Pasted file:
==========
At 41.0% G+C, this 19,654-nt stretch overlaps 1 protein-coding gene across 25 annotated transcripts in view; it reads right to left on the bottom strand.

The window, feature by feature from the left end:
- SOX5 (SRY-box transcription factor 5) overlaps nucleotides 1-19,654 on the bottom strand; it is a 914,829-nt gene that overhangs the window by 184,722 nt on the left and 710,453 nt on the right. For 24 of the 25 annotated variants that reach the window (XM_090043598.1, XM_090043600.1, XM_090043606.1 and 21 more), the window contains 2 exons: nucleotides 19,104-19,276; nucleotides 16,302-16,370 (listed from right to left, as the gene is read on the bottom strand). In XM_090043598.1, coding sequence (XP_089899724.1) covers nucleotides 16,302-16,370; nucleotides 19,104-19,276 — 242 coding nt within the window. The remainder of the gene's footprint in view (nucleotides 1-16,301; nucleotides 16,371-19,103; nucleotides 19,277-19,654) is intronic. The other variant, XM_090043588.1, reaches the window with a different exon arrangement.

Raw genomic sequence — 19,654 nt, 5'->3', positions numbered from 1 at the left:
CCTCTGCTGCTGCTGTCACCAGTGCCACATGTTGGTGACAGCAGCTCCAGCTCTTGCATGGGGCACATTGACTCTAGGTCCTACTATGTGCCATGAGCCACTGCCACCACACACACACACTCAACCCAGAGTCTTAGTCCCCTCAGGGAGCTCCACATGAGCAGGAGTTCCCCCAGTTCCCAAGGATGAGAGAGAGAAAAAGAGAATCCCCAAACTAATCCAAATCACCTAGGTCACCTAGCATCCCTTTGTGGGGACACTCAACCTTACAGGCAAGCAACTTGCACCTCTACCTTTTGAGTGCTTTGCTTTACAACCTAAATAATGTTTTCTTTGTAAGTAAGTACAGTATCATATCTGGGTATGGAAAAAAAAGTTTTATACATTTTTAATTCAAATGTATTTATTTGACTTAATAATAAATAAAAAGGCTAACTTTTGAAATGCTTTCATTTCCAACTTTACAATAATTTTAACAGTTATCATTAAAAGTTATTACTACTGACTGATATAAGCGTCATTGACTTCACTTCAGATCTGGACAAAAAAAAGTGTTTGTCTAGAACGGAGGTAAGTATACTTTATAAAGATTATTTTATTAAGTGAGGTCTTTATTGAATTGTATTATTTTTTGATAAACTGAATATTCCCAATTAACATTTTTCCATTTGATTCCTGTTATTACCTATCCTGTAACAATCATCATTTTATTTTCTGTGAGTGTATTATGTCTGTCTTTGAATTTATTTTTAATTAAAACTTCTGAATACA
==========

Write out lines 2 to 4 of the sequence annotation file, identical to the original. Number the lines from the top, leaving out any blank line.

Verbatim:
The window, feature by feature from the left end:
- SOX5 (SRY-box transcription factor 5) overlaps nucleotides 1-19,654 on the bottom strand; it is a 914,829-nt gene that overhangs the window by 184,722 nt on the left and 710,453 nt on the right. For 24 of the 25 annotated variants that reach the window (XM_090043598.1, XM_090043600.1, XM_090043606.1 and 21 more), the window contains 2 exons: nucleotides 19,104-19,276; nucleotides 16,302-16,370 (listed from right to left, as the gene is read on the bottom strand). In XM_090043598.1, coding sequence (XP_089899724.1) covers nucleotides 16,302-16,370; nucleotides 19,104-19,276 — 242 coding nt within the window. The remainder of the gene's footprint in view (nucleotides 1-16,301; nucleotides 16,371-19,103; nucleotides 19,277-19,654) is intronic. The other variant, XM_090043588.1, reaches the window with a different exon arrangement.

Raw genomic sequence — 19,654 nt, 5'->3', positions numbered from 1 at the left: